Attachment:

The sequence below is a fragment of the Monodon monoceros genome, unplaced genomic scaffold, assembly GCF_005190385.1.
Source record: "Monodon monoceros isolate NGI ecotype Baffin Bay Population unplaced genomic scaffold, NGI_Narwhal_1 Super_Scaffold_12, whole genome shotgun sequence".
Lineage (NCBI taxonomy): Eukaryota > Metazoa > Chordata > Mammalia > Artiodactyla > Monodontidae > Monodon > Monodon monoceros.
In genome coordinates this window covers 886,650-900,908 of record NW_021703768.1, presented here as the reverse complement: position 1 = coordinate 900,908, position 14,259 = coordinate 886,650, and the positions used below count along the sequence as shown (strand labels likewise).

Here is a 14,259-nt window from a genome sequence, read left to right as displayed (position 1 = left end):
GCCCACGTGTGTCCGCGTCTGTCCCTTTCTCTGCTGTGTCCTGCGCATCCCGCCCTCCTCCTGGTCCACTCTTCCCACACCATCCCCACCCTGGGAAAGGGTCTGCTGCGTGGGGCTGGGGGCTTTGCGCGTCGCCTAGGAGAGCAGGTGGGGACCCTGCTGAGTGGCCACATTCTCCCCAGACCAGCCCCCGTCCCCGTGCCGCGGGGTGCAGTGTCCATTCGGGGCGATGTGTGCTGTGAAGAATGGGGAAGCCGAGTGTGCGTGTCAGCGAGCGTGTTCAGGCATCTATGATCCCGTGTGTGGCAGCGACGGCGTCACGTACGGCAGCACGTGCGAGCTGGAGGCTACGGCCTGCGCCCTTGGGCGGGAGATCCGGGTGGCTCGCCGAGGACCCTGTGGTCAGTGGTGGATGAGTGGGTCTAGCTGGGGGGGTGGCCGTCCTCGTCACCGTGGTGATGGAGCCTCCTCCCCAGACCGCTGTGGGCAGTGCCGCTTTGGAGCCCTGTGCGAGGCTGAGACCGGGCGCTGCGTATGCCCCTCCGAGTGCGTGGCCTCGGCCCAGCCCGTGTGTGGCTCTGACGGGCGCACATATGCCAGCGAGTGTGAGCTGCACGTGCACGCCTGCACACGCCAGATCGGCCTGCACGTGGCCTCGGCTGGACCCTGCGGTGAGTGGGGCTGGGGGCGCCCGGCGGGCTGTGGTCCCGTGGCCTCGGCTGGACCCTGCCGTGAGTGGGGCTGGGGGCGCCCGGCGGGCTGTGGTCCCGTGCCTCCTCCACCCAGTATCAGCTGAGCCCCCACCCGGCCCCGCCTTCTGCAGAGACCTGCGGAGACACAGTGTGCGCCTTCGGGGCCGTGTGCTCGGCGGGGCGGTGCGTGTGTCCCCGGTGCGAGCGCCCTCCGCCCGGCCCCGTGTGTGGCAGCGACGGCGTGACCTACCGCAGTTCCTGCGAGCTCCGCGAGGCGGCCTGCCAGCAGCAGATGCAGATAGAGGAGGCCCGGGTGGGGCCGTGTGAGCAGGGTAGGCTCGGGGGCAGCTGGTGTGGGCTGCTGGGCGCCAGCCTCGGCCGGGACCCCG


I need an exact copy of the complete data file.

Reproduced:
The sequence below is a fragment of the Monodon monoceros genome, unplaced genomic scaffold, assembly GCF_005190385.1.
Source record: "Monodon monoceros isolate NGI ecotype Baffin Bay Population unplaced genomic scaffold, NGI_Narwhal_1 Super_Scaffold_12, whole genome shotgun sequence".
Lineage (NCBI taxonomy): Eukaryota > Metazoa > Chordata > Mammalia > Artiodactyla > Monodontidae > Monodon > Monodon monoceros.
In genome coordinates this window covers 886,650-900,908 of record NW_021703768.1, presented here as the reverse complement: position 1 = coordinate 900,908, position 14,259 = coordinate 886,650, and the positions used below count along the sequence as shown (strand labels likewise).

Here is a 14,259-nt window from a genome sequence, read left to right as displayed (position 1 = left end):
GCCCACGTGTGTCCGCGTCTGTCCCTTTCTCTGCTGTGTCCTGCGCATCCCGCCCTCCTCCTGGTCCACTCTTCCCACACCATCCCCACCCTGGGAAAGGGTCTGCTGCGTGGGGCTGGGGGCTTTGCGCGTCGCCTAGGAGAGCAGGTGGGGACCCTGCTGAGTGGCCACATTCTCCCCAGACCAGCCCCCGTCCCCGTGCCGCGGGGTGCAGTGTCCATTCGGGGCGATGTGTGCTGTGAAGAATGGGGAAGCCGAGTGTGCGTGTCAGCGAGCGTGTTCAGGCATCTATGATCCCGTGTGTGGCAGCGACGGCGTCACGTACGGCAGCACGTGCGAGCTGGAGGCTACGGCCTGCGCCCTTGGGCGGGAGATCCGGGTGGCTCGCCGAGGACCCTGTGGTCAGTGGTGGATGAGTGGGTCTAGCTGGGGGGGTGGCCGTCCTCGTCACCGTGGTGATGGAGCCTCCTCCCCAGACCGCTGTGGGCAGTGCCGCTTTGGAGCCCTGTGCGAGGCTGAGACCGGGCGCTGCGTATGCCCCTCCGAGTGCGTGGCCTCGGCCCAGCCCGTGTGTGGCTCTGACGGGCGCACATATGCCAGCGAGTGTGAGCTGCACGTGCACGCCTGCACACGCCAGATCGGCCTGCACGTGGCCTCGGCTGGACCCTGCGGTGAGTGGGGCTGGGGGCGCCCGGCGGGCTGTGGTCCCGTGGCCTCGGCTGGACCCTGCCGTGAGTGGGGCTGGGGGCGCCCGGCGGGCTGTGGTCCCGTGCCTCCTCCACCCAGTATCAGCTGAGCCCCCACCCGGCCCCGCCTTCTGCAGAGACCTGCGGAGACACAGTGTGCGCCTTCGGGGCCGTGTGCTCGGCGGGGCGGTGCGTGTGTCCCCGGTGCGAGCGCCCTCCGCCCGGCCCCGTGTGTGGCAGCGACGGCGTGACCTACCGCAGTTCCTGCGAGCTCCGCGAGGCGGCCTGCCAGCAGCAGATGCAGATAGAGGAGGCCCGGGTGGGGCCGTGTGAGCAGGGTAGGCTCGGGGGCAGCTGGTGTGGGCTGCTGGGCGCCAGCCTCGGCCGGGACCCCG